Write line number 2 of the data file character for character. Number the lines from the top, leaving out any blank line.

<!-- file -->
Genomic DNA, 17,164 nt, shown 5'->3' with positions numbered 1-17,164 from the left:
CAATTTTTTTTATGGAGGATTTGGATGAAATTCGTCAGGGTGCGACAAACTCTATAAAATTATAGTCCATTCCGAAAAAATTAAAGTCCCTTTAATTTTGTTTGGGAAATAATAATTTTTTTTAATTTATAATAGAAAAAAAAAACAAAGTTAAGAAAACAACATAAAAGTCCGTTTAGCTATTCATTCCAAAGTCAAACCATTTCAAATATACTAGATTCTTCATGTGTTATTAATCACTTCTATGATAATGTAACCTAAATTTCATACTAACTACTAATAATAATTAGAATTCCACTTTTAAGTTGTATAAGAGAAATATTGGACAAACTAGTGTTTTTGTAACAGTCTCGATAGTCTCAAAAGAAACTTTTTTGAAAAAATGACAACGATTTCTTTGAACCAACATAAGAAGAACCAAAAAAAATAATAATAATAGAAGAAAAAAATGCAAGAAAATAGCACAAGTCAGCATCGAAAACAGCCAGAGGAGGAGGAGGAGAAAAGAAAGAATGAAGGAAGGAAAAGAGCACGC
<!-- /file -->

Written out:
CAATTTTTTTTATGGAGGATTTGGATGAAATTCGTCAGGGTGCGACAAACTCTATAAAATTATAGTCCATTCCGAAAAAATTAAAGTCCCTTTAATTTTGTTTGGGAAATAATAATTTTTTTTAATTTATAATAGAAAAAAAAAACAAAGTTAAGAAAACAACATAAAAGTCCGTTTAGCTATTCATTCCAAAGTCAAACCATTTCAAATATACTAGATTCTTCATGTGTTATTAATCACTTCTATGATAATGTAACCTAAATTTCATACTAACTACTAATAATAATTAGAATTCCACTTTTAAGTTGTATAAGAGAAATATTGGACAAACTAGTGTTTTTGTAACAGTCTCGATAGTCTCAAAAGAAACTTTTTTGAAAAAATGACAACGATTTCTTTGAACCAACATAAGAAGAACCAAAAAAAATAATAATAATAGAAGAAAAAAATGCAAGAAAATAGCACAAGTCAGCATCGAAAACAGCCAGAGGAGGAGGAGGAGAAAAGAAAGAATGAAGGAAGGAAAAGAGCACGC